As the classic saying goes, “if you want to make a chore-bot, you'll need to crack some plates.” The old adage encapsulates a major problem facing those working on robotic household assistants: how do you build a robot that completes all the tiny steps in a task humans do with ease, like setting the table or folding laundry? And how can you train them to complete them without breaking a lot of stuff along the way?
Enter VirtualHome, a new project out of the MIT Computer Science and Artificial Intelligence Laboratory, a place where AI can rehearse complicated tasks and household chores in a simulated, virtual world. The idea is that by mastering certain commands in the simulation, we could someday have robots with AI systems that can more easily perform these tasks in the real world.
VirtualHome looks an awful lot like a version of The Sims. The AI, depicted as human-like avatars, are confined to a Sims-looking house, and they move just about as naturally through it as those do in the game.
That sitting position doesn’t look normal and comfortable, but it’s still impressive that the AI, when told to watch TV, knew to turn on the TV itself, go find and grab the remote control, walk over to the couch, and sit facing the TV set.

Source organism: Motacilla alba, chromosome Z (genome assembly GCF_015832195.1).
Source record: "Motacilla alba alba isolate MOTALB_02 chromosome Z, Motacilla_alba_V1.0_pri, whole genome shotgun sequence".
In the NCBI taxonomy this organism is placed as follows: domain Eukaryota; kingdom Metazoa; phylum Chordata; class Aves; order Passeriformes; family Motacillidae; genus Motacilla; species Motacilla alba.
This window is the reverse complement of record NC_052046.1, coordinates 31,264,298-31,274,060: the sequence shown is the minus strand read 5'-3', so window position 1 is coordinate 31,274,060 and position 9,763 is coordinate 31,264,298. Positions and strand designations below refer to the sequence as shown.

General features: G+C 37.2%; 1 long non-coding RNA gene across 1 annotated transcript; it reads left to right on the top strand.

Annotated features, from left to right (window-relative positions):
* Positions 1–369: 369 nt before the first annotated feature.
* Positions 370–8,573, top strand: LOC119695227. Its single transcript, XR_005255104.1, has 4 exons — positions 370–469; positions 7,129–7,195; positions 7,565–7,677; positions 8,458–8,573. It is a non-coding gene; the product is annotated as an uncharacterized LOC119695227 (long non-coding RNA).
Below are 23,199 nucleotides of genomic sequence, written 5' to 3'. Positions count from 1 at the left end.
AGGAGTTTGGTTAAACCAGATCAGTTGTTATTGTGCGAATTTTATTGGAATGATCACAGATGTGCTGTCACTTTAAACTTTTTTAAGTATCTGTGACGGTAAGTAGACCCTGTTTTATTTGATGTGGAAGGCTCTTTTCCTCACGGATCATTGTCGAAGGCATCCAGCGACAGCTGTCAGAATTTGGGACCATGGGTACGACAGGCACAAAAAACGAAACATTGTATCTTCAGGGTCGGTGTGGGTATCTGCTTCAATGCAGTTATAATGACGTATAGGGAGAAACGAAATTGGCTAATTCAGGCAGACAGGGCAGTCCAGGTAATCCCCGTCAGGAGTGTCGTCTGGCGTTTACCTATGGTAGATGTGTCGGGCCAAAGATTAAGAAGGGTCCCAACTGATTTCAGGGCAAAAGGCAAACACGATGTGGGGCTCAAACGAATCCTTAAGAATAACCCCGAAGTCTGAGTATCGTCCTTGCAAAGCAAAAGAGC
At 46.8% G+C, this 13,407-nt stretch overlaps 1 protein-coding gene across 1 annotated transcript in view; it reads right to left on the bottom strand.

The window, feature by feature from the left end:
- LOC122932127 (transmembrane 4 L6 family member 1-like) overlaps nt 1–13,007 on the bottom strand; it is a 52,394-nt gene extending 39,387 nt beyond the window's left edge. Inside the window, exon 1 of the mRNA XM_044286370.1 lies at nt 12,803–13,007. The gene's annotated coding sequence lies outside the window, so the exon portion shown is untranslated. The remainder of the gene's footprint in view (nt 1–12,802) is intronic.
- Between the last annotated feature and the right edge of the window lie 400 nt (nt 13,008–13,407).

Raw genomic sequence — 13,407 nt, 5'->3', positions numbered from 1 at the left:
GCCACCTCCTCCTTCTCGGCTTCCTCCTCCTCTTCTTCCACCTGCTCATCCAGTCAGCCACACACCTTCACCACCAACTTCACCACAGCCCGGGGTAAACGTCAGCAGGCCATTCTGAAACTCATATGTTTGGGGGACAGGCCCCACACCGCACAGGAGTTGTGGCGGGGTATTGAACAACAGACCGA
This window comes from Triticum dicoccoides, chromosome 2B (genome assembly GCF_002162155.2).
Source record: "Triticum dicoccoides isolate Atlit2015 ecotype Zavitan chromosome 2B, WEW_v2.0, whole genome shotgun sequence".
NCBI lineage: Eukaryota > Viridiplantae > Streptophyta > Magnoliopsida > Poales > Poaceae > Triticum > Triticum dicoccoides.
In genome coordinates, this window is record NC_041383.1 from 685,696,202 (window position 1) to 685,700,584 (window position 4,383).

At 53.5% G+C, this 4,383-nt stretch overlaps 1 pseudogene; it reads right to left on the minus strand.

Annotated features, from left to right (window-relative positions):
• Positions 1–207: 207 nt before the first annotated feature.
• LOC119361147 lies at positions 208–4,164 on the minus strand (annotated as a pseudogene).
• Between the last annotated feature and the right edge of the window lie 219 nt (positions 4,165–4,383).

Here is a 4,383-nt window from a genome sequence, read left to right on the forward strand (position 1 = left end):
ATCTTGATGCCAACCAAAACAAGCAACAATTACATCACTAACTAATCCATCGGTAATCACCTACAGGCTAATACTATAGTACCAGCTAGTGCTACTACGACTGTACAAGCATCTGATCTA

These are the sort of tasks that a person would generally be able to comprehend immediately but would be too confusing for current AI systems that need detailed, step-by-step instructions.
This isn’t the first attempt to get algorithms to understand language with nuance that will better match the sort of casual commands that a person might give their household robot. For instance, in 2017, researchers from Brigham Young University trained an AI system to read all of Wikipedia (casual) to learn the context in which different words fit together, according to Live Science.
Using VirtualHome, the MIT computer scientists have trained AI to do about 1,000 different tasks that one might expect a household robot assistant to be able to do. Some of these include: going into different rooms to fetch certain objects, making coffee, cooking something on the stove.
Someday, robots trained in this way could be a great help for the elderly or people who have trouble getting around, and perhaps even to the average person. But until they become useful, at least they're entertaining to watch.
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